The U.S. Food and Drug Administration (FDA) has granted approval of a new indication for the EGFR inhibitor cetuximab (Erbitux) in combination with encorafenib (Braftovi) for the treatment of adults with metastatic colorectal cancer and a BRAF V600E mutation, as detected by an FDA-approved test, after prior therapy.
The safety of cetuximab (400 mg/m2 initial infusion, followed by 250 mg/m2 weekly) in combination with encorafenib (300 mg once daily) was evaluated in a randomized, open-label, active-controlled trial (BEACON CRC). Eligible patients had BRAF V600E–mutant metastatic colorectal cancer, as detected by an FDA-approved test, with disease progression after one or two prior regimens. Patients were randomly assigned 1:1:1 to one of the following treatment arms: encorafenib at 300 mg orally once daily in combination with cetuximab; encorafenib at 300 mg orally once daily in combination with cetuximab and binimetinib; or irinotecan with cetuximab or FOLFIRI (leucovorin, fluorouracil, irinotecan) with cetuximab.
The major efficacy outcome measure was overall survival. Overall and progression-free survival were assessed in all randomly assigned patients; objective response rate and duration of response were assessed in the subset of the first 220 patients included in the randomized portion of the encorafenib/cetuximab and control arm of the study.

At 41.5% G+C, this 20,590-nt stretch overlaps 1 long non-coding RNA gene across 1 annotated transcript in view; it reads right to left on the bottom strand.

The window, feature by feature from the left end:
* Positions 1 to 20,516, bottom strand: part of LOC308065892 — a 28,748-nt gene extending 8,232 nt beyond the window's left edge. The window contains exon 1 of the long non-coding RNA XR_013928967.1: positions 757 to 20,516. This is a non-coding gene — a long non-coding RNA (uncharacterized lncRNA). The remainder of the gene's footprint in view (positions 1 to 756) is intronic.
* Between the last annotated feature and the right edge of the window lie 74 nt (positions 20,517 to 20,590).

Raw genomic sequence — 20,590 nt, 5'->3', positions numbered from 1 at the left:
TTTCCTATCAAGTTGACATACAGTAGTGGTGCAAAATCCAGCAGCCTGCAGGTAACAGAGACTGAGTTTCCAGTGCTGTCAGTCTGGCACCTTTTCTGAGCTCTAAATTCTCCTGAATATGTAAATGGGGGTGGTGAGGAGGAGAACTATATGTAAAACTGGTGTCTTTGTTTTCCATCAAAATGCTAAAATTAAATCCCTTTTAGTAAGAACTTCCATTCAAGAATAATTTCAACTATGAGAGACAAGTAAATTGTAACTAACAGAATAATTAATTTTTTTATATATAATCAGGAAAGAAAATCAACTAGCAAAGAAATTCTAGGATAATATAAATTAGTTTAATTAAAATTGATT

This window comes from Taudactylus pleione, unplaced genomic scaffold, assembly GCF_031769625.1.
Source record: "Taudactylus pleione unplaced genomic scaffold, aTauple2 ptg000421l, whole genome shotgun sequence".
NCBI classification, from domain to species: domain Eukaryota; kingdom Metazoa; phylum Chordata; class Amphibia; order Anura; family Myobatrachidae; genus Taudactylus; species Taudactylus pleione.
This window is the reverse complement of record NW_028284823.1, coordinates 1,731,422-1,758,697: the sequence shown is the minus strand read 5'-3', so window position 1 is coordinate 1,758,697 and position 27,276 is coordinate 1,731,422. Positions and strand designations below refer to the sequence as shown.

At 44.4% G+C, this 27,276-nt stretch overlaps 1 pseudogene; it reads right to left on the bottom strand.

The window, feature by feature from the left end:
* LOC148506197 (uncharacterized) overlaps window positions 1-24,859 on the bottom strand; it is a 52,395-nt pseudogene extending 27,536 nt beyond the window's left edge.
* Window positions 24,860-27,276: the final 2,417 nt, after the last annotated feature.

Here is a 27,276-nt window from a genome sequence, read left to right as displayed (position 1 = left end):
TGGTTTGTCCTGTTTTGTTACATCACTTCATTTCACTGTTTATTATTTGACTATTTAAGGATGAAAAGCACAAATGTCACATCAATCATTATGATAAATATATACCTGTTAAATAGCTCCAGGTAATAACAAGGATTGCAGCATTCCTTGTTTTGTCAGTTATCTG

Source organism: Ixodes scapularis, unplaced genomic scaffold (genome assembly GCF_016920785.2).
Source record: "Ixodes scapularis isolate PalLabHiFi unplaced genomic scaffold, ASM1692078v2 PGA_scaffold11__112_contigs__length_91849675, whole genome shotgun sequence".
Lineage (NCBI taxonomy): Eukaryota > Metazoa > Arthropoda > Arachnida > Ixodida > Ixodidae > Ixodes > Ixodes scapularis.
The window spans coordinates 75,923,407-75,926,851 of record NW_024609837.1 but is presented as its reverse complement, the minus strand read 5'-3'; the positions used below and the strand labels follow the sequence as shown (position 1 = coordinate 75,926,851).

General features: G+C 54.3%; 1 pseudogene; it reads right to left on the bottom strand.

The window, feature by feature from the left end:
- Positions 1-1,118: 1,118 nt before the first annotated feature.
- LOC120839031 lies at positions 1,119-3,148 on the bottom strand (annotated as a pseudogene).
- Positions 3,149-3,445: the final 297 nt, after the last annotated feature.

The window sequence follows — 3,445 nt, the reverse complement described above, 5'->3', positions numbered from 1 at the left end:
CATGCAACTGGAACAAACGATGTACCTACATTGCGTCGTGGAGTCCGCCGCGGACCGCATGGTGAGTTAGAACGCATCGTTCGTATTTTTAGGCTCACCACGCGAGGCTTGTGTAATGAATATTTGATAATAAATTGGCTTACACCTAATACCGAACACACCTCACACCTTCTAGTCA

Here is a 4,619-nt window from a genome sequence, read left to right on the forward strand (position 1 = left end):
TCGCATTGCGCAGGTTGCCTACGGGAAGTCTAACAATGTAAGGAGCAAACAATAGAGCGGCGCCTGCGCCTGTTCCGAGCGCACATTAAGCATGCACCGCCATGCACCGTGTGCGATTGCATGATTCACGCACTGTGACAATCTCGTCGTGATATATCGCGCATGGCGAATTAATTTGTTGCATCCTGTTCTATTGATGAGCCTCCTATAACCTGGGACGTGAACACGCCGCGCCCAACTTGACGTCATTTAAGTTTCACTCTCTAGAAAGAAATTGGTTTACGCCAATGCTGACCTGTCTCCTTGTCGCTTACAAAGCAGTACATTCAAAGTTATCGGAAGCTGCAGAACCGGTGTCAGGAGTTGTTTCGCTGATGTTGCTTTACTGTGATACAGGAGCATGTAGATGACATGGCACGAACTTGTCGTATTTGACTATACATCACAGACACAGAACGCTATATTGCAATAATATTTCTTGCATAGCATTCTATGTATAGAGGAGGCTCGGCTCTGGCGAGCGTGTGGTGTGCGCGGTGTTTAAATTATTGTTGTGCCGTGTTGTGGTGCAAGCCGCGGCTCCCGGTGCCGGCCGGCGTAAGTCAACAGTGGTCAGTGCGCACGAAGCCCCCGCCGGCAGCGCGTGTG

A total of 220 patients were randomly assigned to the encorafenib/cetuximab arm and 221, to the control arm. The trial was conducted at more than 200 investigational sites in North America, South America, Europe, and the Asia-Pacific region.
In BEACON CRC, cetuximab plus encorafenib yielded a median overall survival of 8.4 months (95% confidence interval [CI] = 7.5–11.0 months), compared with 5.4 months (95% CI = 4.8–6.6 months) in the control arm (irinotecan with cetuximab or FOLFIRI with cetuximab, hazard ratio [HR] = 0.60, 95% CI = 0.45–0.79, P = .0003). Additionally, cetuximab plus encorafenib yielded an objective response rate of 20% (95% CI = 13%–29%) compared with 2% (95% CI = 0%–7%) for the control arm (P < .0001), and a median progression-free survival of 4.2 months (95% CI = 3.7–5.4 months) compared with 1.5 months for the control arm (95% CI = 1.4–1.7 months; HR = 0.40, 95% CI = 0.31–0.52, P < .0001).
The most common (≥ 25%) adverse reactions in patients receiving cetuximab in combination with encorafenib were fatigue, nausea, diarrhea, dermatitis acneiform, abdominal pain, decreased appetite, arthralgia, and rash. The labeling for cetuximab includes warnings and precautions for infusion reactions, cardiopulmonary arrest, pulmonary toxicity, dermatologic toxicity, hypomagnesemia and accompanying electrolyte abnormalities, and embryofetal toxicity.